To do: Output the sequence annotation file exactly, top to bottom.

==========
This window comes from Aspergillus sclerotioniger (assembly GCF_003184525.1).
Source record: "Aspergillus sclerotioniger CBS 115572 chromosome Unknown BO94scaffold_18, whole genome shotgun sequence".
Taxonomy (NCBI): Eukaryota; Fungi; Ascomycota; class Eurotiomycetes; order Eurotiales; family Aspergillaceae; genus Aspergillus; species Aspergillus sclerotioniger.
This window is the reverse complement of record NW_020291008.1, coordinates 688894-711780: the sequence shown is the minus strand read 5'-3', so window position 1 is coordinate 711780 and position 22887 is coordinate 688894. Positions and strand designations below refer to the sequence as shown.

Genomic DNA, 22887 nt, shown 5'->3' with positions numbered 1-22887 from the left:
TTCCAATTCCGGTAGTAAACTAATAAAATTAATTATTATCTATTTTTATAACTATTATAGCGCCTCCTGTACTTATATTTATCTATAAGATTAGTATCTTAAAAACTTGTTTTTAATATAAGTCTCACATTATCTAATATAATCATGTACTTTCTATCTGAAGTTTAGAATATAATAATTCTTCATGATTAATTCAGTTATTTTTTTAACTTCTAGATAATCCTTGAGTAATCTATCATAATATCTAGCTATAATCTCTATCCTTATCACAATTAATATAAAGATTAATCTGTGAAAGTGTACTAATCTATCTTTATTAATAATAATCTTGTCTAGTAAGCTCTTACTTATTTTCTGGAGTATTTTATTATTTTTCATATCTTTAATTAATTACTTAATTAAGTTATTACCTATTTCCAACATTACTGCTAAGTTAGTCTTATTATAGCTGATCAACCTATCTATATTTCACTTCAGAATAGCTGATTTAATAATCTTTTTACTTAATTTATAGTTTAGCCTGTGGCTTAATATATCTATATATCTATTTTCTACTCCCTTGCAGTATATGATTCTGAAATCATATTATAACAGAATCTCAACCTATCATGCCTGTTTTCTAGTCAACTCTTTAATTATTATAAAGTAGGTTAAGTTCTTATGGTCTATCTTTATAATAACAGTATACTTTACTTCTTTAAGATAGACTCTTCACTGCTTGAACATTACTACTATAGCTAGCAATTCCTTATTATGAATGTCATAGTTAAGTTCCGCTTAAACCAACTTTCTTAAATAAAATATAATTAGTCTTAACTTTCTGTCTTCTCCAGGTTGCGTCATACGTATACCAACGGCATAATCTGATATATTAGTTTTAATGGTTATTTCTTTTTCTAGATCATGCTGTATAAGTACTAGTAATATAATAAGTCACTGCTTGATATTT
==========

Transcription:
This window comes from Aspergillus sclerotioniger (assembly GCF_003184525.1).
Source record: "Aspergillus sclerotioniger CBS 115572 chromosome Unknown BO94scaffold_18, whole genome shotgun sequence".
Taxonomy (NCBI): Eukaryota; Fungi; Ascomycota; class Eurotiomycetes; order Eurotiales; family Aspergillaceae; genus Aspergillus; species Aspergillus sclerotioniger.
This window is the reverse complement of record NW_020291008.1, coordinates 688894-711780: the sequence shown is the minus strand read 5'-3', so window position 1 is coordinate 711780 and position 22887 is coordinate 688894. Positions and strand designations below refer to the sequence as shown.

Genomic DNA, 22887 nt, shown 5'->3' with positions numbered 1-22887 from the left:
TTCCAATTCCGGTAGTAAACTAATAAAATTAATTATTATCTATTTTTATAACTATTATAGCGCCTCCTGTACTTATATTTATCTATAAGATTAGTATCTTAAAAACTTGTTTTTAATATAAGTCTCACATTATCTAATATAATCATGTACTTTCTATCTGAAGTTTAGAATATAATAATTCTTCATGATTAATTCAGTTATTTTTTTAACTTCTAGATAATCCTTGAGTAATCTATCATAATATCTAGCTATAATCTCTATCCTTATCACAATTAATATAAAGATTAATCTGTGAAAGTGTACTAATCTATCTTTATTAATAATAATCTTGTCTAGTAAGCTCTTACTTATTTTCTGGAGTATTTTATTATTTTTCATATCTTTAATTAATTACTTAATTAAGTTATTACCTATTTCCAACATTACTGCTAAGTTAGTCTTATTATAGCTGATCAACCTATCTATATTTCACTTCAGAATAGCTGATTTAATAATCTTTTTACTTAATTTATAGTTTAGCCTGTGGCTTAATATATCTATATATCTATTTTCTACTCCCTTGCAGTATATGATTCTGAAATCATATTATAACAGAATCTCAACCTATCATGCCTGTTTTCTAGTCAACTCTTTAATTATTATAAAGTAGGTTAAGTTCTTATGGTCTATCTTTATAATAACAGTATACTTTACTTCTTTAAGATAGACTCTTCACTGCTTGAACATTACTACTATAGCTAGCAATTCCTTATTATGAATGTCATAGTTAAGTTCCGCTTAAACCAACTTTCTTAAATAAAATATAATTAGTCTTAACTTTCTGTCTTCTCCAGGTTGCGTCATACGTATACCAACGGCATAATCTGATATATTAGTTTTAATGGTTATTTCTTTTTCTAGATCATGCTGTATAAGTACTAGTAATATAATAAGTCACTGCTTGATATTT